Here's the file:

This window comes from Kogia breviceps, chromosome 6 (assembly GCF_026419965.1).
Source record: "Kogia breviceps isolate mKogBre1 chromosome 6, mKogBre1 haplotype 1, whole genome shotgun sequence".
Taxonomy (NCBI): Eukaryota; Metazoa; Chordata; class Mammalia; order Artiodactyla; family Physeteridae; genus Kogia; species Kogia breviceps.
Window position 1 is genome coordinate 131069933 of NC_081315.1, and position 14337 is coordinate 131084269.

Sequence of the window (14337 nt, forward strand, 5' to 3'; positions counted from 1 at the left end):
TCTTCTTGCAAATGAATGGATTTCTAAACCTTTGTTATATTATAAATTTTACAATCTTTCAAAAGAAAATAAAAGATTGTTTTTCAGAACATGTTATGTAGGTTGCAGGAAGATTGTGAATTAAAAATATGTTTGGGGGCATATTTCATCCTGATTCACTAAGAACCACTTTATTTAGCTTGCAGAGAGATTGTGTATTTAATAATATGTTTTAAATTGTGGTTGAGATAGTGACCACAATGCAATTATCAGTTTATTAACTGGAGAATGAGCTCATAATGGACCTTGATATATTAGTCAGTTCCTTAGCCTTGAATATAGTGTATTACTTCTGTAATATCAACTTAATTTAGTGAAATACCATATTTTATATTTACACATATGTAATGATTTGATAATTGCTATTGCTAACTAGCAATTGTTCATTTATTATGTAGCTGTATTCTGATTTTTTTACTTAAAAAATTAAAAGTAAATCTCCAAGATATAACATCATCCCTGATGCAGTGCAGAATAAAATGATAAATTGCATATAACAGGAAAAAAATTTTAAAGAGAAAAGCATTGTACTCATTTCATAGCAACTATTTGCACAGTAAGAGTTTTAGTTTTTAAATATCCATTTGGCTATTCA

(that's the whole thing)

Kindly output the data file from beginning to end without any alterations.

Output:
This window comes from Kogia breviceps, chromosome 6 (assembly GCF_026419965.1).
Source record: "Kogia breviceps isolate mKogBre1 chromosome 6, mKogBre1 haplotype 1, whole genome shotgun sequence".
Taxonomy (NCBI): Eukaryota; Metazoa; Chordata; class Mammalia; order Artiodactyla; family Physeteridae; genus Kogia; species Kogia breviceps.
Window position 1 is genome coordinate 131069933 of NC_081315.1, and position 14337 is coordinate 131084269.

Sequence of the window (14337 nt, forward strand, 5' to 3'; positions counted from 1 at the left end):
TCTTCTTGCAAATGAATGGATTTCTAAACCTTTGTTATATTATAAATTTTACAATCTTTCAAAAGAAAATAAAAGATTGTTTTTCAGAACATGTTATGTAGGTTGCAGGAAGATTGTGAATTAAAAATATGTTTGGGGGCATATTTCATCCTGATTCACTAAGAACCACTTTATTTAGCTTGCAGAGAGATTGTGTATTTAATAATATGTTTTAAATTGTGGTTGAGATAGTGACCACAATGCAATTATCAGTTTATTAACTGGAGAATGAGCTCATAATGGACCTTGATATATTAGTCAGTTCCTTAGCCTTGAATATAGTGTATTACTTCTGTAATATCAACTTAATTTAGTGAAATACCATATTTTATATTTACACATATGTAATGATTTGATAATTGCTATTGCTAACTAGCAATTGTTCATTTATTATGTAGCTGTATTCTGATTTTTTTACTTAAAAAATTAAAAGTAAATCTCCAAGATATAACATCATCCCTGATGCAGTGCAGAATAAAATGATAAATTGCATATAACAGGAAAAAAATTTTAAAGAGAAAAGCATTGTACTCATTTCATAGCAACTATTTGCACAGTAAGAGTTTTAGTTTTTAAATATCCATTTGGCTATTCA